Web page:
Beaver Creek, Colorado

From Wikipedia, the free encyclopedia

Beaver Creek, Colorado
Snow Mountains on Beaver Creek, Colorado in February 2014.
Snow Mountains on Beaver Creek, Colorado in February 2014.
Beaver Creek is located in Colorado
Beaver Creek
Beaver Creek
Location within the state of Colorado
Coordinates: 39°36′18″N 106°30′55″W / 39.60500°N 106.51528°W / 39.60500; -106.51528Coordinates: 39°36′18″N 106°30′55″W / 39.60500°N 106.51528°W / 39.60500; -106.51528
State State of Colorado
CountyEagle County
8,080 ft (2,460 m)
Time zoneUTC-7 (MST)
 • Summer (DST)UTC-6 (MDT)
ZIP Code

Beaver Creek is an unincorporated community in Eagle County, Colorado, United States. Beaver Creek is located immediately south of the town of Avon and encompasses the Beaver Creek Resort and adjacent business, lodging, golf course, and residential areas. The U.S. Post Office at Avon (ZIP Code 81620) serves Beaver Creek postal addresses.[1]


The Beaver Creek area was settled about 1865.

Tucked away in Colorado's Rocky Mountains, Beaver Creek Resort has had a rich history since it first opened to the public in 1980. Located in Eagle County, Beaver Creek is a major ski resort owned and operated by Vail Resorts.

Talks of opening a ski resort in Beaver Creek first arose in 1956, as Earl Eaton and John Burke sought possible ways to enter the ski resort operation business. When Denver won the bid for the 1976 Winter Olympics, Beaver Creek would have hosted the alpine skiing events.

White River National Forest[edit]

Beaver Creek ski area operates on National Forest System lands under special use permit to the White River National Forest. The 30-year permit assigns a portion of the bundle of rights associated with land ownership to the permit holder. All lifts, ski trails, and facilities must be approved by the Forest Service in advance prior to construction. Master development plans, construction plans, and summer and winter operating plans are approved by the federal agency prior to each season of operation. Vail Resorts pays a fee to the U.S. Treasury for the use of federal lands amounting to about one dollar per skier. Beaver Creek was originally conceived by Erik Martin, Forest Service Program Manager for Ski Area Administration (1972–2003), White River National Forest, to be a small portion of a larger ski area connected on the east by ski lifts and trails to the Town of Minturn via Meadow Mountain and Grouse Mountain, as well as, Battle Mountain, and Vail ski resort, and on the west to a new entrance portal in Lake Creek. Grouse Mountain was rated excellent for skiing and comparable to Snowmass-at-Aspen by the Forest Service. Skiing connections to Minturn, Battle Mountain, and Vail ski resort was stalled in 1976 due to public opposition.

1976 Winter Olympic Games[edit]

When Colorado sought to host the 1976 Winter Olympics, Beaver Creek development was part of its successful bid in May 1970. The prestigious alpine downhill race, the showcase event of the Winter Olympics, was planned for Beaver Creek by the Denver Olympic Organizing Committee. After state voters handily passed a referendum in 1972 to stop state funding for the Olympics,[2] the 1976 games were reassigned to Innsbruck, Austria,[3][4] which had hosted in 1964.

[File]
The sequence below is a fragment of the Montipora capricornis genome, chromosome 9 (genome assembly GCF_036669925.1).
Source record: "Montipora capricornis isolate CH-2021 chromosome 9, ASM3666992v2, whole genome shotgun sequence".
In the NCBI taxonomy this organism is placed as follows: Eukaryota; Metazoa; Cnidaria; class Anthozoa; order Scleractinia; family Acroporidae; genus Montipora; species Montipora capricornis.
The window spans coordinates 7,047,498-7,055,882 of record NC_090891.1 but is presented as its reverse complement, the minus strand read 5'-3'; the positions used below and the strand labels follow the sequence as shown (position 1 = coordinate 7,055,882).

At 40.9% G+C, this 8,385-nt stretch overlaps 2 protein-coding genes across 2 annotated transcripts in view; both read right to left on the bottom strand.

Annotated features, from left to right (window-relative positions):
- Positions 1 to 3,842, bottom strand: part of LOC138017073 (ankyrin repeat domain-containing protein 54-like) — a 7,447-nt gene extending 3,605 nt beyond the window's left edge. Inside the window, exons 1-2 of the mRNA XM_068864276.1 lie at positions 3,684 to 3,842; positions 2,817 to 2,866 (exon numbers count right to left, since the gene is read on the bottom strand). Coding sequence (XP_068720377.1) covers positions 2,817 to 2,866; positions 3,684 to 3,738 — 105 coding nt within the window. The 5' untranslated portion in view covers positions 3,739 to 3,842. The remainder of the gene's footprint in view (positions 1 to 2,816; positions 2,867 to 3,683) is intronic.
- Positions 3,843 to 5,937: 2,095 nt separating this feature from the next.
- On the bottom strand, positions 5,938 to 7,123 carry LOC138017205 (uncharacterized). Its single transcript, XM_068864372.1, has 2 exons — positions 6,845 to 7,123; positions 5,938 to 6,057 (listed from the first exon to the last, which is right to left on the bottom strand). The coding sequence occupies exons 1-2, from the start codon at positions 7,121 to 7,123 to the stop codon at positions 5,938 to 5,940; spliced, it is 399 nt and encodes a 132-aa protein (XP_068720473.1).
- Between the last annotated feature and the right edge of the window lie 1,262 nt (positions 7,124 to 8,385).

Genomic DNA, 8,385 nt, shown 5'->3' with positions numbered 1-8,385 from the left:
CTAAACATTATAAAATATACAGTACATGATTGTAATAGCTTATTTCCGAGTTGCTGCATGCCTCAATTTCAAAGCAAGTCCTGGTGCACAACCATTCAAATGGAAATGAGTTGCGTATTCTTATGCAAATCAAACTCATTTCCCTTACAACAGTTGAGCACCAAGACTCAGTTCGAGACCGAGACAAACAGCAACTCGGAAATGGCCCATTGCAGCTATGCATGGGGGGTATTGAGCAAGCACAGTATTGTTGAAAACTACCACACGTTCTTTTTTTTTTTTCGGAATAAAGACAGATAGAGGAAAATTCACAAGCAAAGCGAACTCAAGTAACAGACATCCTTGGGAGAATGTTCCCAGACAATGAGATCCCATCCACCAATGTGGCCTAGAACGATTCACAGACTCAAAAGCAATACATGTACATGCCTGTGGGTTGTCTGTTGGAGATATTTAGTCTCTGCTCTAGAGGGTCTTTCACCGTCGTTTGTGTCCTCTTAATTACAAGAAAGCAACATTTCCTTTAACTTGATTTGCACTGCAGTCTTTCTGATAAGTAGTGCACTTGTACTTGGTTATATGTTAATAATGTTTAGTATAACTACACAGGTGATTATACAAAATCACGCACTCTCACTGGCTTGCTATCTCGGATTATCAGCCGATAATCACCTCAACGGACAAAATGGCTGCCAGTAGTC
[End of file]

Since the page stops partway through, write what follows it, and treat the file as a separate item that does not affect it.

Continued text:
Alpine racing[edit]

The Birds of Prey downhill course was constructed in 1997 and Beaver Creek resort has regularly hosted World Cup races in early December, primarily in the men's speed events. Vail and Beaver Creek co-hosted the World Championships in 1989, 1999 and again in 2015.

Grand opening[edit]

The Beaver Creek Resort opened in 1980 with 425 acres (1.72 km2) of skiable terrain, 4 chairlifts and 28 runs. Although he had originally opposed it, Governor Richard Lamm referred to the ski area during the grand opening ceremonies as the "Tiffany's" of ski resorts. As a legislator in 1972, Dick Lamm was a leader of the opposition to the 1976 Olympics.[2][3][4]

As of December 2014, the Resort reported 1,815 acres (7.35 km2) of skiable terrain, 24 lifts, and 150 trails. The late U.S. President Gerald Ford (and wife Betty) owned a home in Beaver Creek. Adventurist Steve Fossett also lived here, and actor Kelsey Grammer (and his ex-wife Camille) had a house in Beaver Creek, and an episode of The Real Housewives of Beverly Hills was shot here.[5]

Gerald Ford[edit]

The community is home to the annual AEI World Forum, founded by Ford, and the annual Bravo! Vail Valley Music Festival. Beaver Creek was the host to Gerald Ford hosted annual summits for the retired heads of Europe at Beaver Creek.


Beaver Creek is located at 39°36′18″N 106°30′55″W / 39.60500°N 106.51528°W / 39.60500; -106.51528 (39.604895,-106.515305).

See also[edit]


  1. ^ a b "ZIP Code Lookup". United States Postal Service. January 3, 2007. Archived from the original (JavaScript/HTML) on January 3, 2007. Retrieved January 3, 2007.
  2. ^ a b "Colorado Puts Out Olympic Torch". (St. Petersburg, FL) Evening Independent. Associated Press. November 8, 1972. p. 1C.
  3. ^ a b Sanko, John (October 12, 1999). "Colorado only state ever to turn down Olympics". Rocky Mountain News. Archived from the original on June 1, 2009. Retrieved February 3, 2013.
  4. ^ a b Psarakis, Cynthia (February 18, 2010). "The Olympics that weren't". NBC News. Retrieved February 3, 2013.
  5. ^ Ali Trachta, 'Real Housewives of Beverly Hills: The Creaky Beavers Hit Beaver Creek', in the Los Angeles Times, Sep. 13 2011 [1] Archived July 7, 2012, at

External links[edit]